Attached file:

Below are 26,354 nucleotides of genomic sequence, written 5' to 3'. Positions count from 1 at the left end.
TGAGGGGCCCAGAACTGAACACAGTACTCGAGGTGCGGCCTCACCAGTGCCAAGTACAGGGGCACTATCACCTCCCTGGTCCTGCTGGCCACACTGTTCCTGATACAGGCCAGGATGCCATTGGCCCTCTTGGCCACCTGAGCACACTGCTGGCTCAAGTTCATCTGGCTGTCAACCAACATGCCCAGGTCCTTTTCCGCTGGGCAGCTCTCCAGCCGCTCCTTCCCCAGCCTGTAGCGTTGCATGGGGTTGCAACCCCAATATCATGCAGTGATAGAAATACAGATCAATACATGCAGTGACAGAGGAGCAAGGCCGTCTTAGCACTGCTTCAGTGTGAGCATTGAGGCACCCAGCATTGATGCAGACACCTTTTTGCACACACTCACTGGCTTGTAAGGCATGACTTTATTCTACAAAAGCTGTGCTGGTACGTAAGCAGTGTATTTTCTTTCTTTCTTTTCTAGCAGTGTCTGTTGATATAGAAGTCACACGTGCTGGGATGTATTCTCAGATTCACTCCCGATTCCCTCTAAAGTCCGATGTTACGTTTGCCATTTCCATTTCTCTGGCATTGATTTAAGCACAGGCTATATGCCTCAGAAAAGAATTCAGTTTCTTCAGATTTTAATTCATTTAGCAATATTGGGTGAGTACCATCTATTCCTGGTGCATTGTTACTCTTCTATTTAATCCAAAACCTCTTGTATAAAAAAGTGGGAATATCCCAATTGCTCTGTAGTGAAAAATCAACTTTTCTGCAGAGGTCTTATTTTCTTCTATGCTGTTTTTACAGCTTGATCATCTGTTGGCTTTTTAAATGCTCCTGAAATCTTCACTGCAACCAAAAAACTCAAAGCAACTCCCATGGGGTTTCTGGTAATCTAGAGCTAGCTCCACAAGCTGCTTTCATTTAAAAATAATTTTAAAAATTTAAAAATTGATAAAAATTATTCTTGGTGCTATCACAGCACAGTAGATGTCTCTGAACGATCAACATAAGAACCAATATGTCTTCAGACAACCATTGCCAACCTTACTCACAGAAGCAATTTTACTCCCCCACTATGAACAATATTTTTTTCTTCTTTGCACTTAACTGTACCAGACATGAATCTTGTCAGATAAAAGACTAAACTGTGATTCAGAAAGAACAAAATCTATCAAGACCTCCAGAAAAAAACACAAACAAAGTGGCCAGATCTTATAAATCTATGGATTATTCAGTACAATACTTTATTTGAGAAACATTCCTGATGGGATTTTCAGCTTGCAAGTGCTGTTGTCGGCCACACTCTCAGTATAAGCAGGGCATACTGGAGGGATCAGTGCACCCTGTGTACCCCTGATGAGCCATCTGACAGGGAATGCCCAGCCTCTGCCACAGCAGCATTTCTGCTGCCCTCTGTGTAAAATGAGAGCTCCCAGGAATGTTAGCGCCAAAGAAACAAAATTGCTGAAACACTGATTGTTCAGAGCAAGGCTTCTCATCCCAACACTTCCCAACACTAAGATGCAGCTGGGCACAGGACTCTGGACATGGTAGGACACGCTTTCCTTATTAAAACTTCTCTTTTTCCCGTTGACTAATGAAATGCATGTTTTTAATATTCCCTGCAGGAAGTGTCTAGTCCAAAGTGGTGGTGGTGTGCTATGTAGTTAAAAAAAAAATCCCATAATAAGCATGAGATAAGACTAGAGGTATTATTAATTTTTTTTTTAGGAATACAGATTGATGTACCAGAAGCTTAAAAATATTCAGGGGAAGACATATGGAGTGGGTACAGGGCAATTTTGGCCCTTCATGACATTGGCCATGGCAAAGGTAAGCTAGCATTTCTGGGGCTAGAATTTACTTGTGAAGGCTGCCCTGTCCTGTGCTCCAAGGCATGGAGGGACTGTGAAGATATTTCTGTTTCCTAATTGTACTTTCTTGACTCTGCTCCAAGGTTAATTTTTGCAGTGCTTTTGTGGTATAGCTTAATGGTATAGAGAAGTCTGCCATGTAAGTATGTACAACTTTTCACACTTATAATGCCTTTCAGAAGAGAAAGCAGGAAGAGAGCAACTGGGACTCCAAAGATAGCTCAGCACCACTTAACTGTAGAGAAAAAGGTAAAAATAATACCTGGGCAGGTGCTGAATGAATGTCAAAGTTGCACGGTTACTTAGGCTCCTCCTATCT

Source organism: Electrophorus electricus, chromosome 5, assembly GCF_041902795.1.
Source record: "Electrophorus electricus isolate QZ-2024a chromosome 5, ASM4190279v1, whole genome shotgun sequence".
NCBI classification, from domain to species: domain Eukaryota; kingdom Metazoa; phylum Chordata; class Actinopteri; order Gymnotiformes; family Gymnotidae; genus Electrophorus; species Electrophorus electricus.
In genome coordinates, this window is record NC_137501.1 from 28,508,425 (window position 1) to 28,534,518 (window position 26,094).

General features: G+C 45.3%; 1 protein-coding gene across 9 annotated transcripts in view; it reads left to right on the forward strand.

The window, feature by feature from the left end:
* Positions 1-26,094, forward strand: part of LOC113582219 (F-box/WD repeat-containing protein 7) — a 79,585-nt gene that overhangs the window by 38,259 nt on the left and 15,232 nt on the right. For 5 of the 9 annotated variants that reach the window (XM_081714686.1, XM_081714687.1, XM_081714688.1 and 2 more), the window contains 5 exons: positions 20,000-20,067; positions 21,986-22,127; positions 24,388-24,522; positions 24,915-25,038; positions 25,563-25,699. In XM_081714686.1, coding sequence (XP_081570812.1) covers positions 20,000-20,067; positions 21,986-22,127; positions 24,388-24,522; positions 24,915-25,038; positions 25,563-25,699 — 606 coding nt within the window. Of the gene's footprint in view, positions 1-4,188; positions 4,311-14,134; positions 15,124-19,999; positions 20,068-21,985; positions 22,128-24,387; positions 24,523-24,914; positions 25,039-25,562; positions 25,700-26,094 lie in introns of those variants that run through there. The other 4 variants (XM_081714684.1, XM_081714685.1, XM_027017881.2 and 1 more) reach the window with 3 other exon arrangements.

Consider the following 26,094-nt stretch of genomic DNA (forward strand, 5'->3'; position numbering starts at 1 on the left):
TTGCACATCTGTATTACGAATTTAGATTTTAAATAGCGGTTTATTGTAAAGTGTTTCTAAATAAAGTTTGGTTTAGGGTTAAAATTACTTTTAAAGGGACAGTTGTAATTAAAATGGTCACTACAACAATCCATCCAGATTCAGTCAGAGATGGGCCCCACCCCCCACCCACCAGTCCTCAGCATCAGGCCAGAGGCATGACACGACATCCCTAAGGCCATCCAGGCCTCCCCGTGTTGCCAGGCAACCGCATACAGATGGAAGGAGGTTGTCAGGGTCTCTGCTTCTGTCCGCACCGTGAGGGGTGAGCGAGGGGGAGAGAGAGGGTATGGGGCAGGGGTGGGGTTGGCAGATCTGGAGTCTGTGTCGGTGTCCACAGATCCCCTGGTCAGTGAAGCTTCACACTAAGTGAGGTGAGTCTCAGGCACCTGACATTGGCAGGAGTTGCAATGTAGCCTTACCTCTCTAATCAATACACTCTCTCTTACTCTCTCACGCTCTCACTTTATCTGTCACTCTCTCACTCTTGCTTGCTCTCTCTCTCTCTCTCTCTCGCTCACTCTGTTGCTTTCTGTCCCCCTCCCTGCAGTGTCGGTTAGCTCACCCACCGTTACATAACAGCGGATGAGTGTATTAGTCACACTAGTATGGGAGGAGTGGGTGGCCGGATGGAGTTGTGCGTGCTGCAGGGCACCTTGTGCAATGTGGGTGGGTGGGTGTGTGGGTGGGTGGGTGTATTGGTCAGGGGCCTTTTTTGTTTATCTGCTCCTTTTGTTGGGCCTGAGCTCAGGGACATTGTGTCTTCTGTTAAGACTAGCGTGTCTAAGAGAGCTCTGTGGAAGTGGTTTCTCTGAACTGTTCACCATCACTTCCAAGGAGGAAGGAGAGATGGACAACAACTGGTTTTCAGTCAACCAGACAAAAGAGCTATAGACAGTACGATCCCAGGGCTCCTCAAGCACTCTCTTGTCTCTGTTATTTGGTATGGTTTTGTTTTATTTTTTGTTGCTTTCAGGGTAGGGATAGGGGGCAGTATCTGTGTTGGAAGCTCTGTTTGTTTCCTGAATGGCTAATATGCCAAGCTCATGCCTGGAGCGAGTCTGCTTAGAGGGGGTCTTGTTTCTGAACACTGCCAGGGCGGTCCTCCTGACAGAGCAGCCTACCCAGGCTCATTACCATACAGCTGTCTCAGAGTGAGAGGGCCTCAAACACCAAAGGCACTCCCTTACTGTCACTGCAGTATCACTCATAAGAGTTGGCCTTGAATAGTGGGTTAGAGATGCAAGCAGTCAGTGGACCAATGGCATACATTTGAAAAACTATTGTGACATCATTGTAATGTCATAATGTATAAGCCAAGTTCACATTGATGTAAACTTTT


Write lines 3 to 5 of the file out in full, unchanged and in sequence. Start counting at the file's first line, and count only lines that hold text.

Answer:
Source organism: Electrophorus electricus, chromosome 5, assembly GCF_041902795.1.
Source record: "Electrophorus electricus isolate QZ-2024a chromosome 5, ASM4190279v1, whole genome shotgun sequence".
NCBI classification, from domain to species: domain Eukaryota; kingdom Metazoa; phylum Chordata; class Actinopteri; order Gymnotiformes; family Gymnotidae; genus Electrophorus; species Electrophorus electricus.